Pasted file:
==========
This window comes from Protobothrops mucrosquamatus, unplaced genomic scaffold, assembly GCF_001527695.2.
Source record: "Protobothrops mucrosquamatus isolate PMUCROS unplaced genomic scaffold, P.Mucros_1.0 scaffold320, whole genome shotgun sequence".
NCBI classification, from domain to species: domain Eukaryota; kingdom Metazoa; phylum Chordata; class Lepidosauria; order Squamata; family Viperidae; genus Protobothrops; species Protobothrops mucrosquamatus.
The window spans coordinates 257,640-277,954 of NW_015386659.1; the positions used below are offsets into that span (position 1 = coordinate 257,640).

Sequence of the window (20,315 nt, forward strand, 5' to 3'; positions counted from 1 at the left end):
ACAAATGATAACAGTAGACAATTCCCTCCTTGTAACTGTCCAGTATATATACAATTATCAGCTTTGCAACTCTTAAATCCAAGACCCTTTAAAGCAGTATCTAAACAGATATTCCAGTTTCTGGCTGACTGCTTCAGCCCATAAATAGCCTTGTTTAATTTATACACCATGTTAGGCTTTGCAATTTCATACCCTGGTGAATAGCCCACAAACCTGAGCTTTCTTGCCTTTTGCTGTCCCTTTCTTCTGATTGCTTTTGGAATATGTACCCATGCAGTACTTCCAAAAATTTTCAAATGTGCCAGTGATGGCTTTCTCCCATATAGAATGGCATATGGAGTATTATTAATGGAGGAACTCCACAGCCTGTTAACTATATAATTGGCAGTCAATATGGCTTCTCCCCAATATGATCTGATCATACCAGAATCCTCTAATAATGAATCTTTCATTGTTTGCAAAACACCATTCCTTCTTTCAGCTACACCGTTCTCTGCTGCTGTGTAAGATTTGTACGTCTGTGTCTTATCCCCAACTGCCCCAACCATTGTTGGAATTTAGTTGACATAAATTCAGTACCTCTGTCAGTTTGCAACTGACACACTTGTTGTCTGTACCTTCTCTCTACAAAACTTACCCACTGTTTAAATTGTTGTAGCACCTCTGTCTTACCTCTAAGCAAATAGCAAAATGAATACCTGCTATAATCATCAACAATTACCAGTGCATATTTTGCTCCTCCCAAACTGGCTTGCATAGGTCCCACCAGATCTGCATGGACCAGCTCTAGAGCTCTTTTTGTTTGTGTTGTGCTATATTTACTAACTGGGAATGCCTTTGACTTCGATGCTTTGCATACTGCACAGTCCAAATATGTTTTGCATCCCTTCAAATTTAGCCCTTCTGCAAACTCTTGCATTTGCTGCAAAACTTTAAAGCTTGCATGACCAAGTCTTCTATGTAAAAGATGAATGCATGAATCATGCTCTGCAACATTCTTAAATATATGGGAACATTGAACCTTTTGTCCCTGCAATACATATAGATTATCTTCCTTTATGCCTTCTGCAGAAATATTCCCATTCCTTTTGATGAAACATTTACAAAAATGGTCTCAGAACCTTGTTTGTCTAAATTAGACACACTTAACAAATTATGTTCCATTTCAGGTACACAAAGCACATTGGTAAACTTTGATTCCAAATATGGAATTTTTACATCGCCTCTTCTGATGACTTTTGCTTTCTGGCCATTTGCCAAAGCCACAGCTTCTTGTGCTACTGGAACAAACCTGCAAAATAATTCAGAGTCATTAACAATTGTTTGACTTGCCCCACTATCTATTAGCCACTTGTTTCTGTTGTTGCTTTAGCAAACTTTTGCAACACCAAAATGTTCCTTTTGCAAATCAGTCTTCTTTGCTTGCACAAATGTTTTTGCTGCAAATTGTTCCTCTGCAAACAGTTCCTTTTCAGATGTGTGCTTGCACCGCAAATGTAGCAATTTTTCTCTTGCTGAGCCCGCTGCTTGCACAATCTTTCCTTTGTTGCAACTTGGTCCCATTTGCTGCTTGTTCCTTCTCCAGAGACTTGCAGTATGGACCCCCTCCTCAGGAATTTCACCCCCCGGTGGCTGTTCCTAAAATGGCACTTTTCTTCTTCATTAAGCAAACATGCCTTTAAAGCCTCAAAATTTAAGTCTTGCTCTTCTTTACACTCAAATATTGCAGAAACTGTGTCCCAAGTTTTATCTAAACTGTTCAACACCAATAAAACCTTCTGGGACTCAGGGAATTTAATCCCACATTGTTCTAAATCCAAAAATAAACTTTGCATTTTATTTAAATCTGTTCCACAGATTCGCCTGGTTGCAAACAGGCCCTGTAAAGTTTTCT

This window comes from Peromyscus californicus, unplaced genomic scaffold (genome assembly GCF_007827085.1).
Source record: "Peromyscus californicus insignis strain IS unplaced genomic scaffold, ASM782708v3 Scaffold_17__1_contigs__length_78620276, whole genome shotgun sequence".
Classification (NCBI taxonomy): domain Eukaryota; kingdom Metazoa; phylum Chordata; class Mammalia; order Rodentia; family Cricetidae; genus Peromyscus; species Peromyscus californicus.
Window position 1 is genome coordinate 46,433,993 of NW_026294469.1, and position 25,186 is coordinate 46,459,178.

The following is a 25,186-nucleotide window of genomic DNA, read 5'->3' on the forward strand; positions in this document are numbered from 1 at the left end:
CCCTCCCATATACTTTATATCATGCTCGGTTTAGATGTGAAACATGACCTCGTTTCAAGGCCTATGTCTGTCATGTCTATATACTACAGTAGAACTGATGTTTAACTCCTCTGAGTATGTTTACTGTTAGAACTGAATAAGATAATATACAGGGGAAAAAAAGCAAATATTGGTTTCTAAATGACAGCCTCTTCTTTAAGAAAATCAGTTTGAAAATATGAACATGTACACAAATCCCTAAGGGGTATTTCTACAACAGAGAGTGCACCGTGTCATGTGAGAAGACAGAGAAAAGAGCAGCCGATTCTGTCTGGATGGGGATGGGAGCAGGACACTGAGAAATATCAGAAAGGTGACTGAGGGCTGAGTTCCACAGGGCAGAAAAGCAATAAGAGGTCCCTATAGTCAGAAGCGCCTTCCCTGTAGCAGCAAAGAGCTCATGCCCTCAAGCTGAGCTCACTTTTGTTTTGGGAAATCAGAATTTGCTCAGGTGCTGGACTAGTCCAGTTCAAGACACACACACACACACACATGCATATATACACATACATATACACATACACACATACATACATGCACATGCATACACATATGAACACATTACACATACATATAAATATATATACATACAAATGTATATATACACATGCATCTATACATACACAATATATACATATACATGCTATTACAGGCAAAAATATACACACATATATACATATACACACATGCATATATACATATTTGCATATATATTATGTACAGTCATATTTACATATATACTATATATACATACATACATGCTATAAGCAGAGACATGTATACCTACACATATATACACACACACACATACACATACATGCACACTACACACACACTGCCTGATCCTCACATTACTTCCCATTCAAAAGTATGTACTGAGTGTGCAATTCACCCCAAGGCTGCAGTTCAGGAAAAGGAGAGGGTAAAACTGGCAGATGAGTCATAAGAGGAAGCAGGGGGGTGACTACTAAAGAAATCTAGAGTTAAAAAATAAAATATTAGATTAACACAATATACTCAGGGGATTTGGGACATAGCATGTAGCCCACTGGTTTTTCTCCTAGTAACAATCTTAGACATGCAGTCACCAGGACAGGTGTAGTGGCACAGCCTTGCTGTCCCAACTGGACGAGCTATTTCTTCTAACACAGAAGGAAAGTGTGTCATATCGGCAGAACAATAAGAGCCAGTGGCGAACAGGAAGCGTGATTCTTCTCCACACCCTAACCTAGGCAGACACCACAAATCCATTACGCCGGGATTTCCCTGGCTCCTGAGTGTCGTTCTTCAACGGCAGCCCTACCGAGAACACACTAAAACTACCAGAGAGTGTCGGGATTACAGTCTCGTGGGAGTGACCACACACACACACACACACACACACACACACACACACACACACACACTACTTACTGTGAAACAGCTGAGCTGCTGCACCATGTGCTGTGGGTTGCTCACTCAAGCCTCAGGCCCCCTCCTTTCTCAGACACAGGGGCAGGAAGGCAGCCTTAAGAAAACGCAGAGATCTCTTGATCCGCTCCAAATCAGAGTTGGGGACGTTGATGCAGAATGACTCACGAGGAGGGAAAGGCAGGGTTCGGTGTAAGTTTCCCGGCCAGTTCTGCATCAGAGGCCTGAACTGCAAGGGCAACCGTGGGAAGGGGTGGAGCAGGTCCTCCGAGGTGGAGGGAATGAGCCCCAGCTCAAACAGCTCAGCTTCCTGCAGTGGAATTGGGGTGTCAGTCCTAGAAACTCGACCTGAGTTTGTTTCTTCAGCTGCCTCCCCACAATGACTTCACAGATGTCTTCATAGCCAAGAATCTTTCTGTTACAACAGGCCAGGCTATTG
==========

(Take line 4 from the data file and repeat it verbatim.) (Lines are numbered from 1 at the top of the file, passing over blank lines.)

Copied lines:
The window spans coordinates 257,640-277,954 of NW_015386659.1; the positions used below are offsets into that span (position 1 = coordinate 257,640).